Tight, lonely, disappointed—"Lefty and I didn't see eye to eye on a lot of things," King says—concerned with what his teammates would think if 1) he shot the ball or 2) horror of horrors, he missed. King went on his frustrated way during two seasons in which Maryland won 15 and 19 games but had a total of only nine victories in regular-season ACC competition.
Then he began to have different feelings: scared and nervous. "I kept asking people, 'What's wrong? Why don't I play well?' But I wasn't asking them, I was really asking myself," King says. "It hit me that my years were running out and I wasn't improving. I wasn't going to be as good as I'd thought I'd be." In the summer of 1979, on a college all-star tour of Europe, King rode the bench. He came home disappointed but determined to work harder. Every day he exhausted his shooting arm. He hit the weights. Got up to a mammoth 190. He ran the Cole Field House steps. He gained back his confidence. He became assertive, a team spokesman.
As a result, Maryland is now the defending ACC regular-season champion and a threat for the national title. King, meanwhile, may have become the best two-way player in the sport.
In his first two seasons he scored 25 points or more in four games. Last season he did it in nine. Most of these baskets came off a picture-perfect face-up jumper, which King delivers from such a height the shot appears to need no arc. "Line-drives?" he says, smiling. "What line-drives?"
While his leaping and scoring have led people to compare King with David Thompson, even Baryshnikov, his ability to blend his personal skills into the larger design of his team, to inspire, to lift the games of the people around him, best recalls the vintage Bill Bradley.
King's exquisite passing sets him apart from many another honcho forward. North Carolina Coach Dean Smith was so preoccupied with King's passing in Maryland's delay game last season that he had his defenders actually slough off King to overplay the other Terrapins. From the high post King merely faked the pass and winged in 28 points as Maryland beat the Tar Heels, 92-86, for the first time in 10 meetings. "There are no more question marks in Albert's eyes," said Carolina's Mike O'Koren.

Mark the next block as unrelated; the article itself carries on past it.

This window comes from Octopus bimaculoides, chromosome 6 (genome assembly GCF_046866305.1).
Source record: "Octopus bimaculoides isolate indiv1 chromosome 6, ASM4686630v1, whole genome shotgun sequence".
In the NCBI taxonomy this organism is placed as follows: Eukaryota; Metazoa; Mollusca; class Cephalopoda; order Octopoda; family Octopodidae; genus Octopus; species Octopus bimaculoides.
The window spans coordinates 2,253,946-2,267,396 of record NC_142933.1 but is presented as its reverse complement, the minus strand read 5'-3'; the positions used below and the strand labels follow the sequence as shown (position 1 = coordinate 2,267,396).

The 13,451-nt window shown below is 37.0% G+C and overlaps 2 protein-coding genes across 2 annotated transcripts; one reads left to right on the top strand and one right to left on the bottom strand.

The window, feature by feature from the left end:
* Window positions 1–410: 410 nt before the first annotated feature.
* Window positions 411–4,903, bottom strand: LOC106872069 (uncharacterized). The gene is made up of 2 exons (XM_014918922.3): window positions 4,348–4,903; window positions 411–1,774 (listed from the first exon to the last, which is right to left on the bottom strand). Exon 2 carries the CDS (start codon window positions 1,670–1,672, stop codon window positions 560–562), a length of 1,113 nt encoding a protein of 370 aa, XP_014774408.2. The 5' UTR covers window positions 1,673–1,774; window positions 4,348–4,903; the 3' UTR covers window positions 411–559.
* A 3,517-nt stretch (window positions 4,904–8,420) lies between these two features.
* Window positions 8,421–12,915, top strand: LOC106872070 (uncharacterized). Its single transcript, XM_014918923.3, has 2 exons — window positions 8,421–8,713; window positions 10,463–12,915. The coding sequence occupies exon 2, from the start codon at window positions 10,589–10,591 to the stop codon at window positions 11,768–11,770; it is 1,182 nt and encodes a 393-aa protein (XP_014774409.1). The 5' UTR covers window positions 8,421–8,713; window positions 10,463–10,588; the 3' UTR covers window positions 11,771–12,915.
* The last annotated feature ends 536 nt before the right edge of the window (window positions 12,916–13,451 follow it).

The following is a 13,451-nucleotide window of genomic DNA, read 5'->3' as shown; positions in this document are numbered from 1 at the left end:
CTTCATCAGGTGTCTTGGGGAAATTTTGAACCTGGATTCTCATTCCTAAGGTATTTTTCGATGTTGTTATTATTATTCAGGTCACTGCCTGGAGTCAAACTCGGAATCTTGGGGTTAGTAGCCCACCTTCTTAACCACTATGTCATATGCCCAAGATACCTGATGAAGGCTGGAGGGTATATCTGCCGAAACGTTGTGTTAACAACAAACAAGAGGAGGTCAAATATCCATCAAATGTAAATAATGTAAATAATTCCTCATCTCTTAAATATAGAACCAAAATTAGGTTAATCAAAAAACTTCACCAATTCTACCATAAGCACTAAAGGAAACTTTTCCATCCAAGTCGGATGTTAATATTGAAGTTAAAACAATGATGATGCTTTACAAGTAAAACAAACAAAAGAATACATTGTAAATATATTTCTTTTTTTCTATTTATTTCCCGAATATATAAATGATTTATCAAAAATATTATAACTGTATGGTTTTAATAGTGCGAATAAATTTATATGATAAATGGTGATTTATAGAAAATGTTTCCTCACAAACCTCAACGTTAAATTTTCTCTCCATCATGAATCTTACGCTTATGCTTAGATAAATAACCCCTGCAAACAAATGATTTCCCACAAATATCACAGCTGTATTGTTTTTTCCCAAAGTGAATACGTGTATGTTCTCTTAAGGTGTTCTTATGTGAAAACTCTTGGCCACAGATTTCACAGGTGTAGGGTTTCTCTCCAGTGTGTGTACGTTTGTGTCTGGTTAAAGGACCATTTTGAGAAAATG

King then cracked the whip from the middle of the devastating Maryland fast break as the Terps crushed Duke 101-82. "In 25 years I've never seen a team better than that," said Driesell. In the semifinals of the ACC tournament King put on a dazzling show (38 points and 10 rebounds) as Maryland beat Clemson 91-85. The Terps finished the season with a 24-7 record and King was the ACC Player of the Year and a consensus All-America.
The most pronounced facet of King's transformation was his new emotionalism. Watching films of his performance last season, King himself can't believe that it is indeed he up there on the screen jumping around, slapping high-fives and carrying on like, well, like Buck Williams, his roommate, or Ernest Graham, the Hollywood Henderson of college ball, who once said the Terps would be the "Ernie and Albert Show" and later scored 44 points against North Carolina State to try to prove it.
Graham calls King "Mr. Dig 'Ems," after Dig 'Em, the frog in the Sugar Smacks commercial. "Look at them legs on the dude," says Graham. "Frog legs. Dig 'Ems struggled and struggled just like me. But now he's getting around to feeling his oats. I'm proud to say I know Al King."
About his rejuvenated game, King says, "I had to prove to Albert that Albert could still do it." He occasionally talks like this, referring to himself as if he were someone he wished to observe from afar. The fourth of six children, he never liked arguments or fights and he always gave in to his brothers. He was the soft one, the thinker. In college, Albert had played less than his best because Albert wanted to be liked.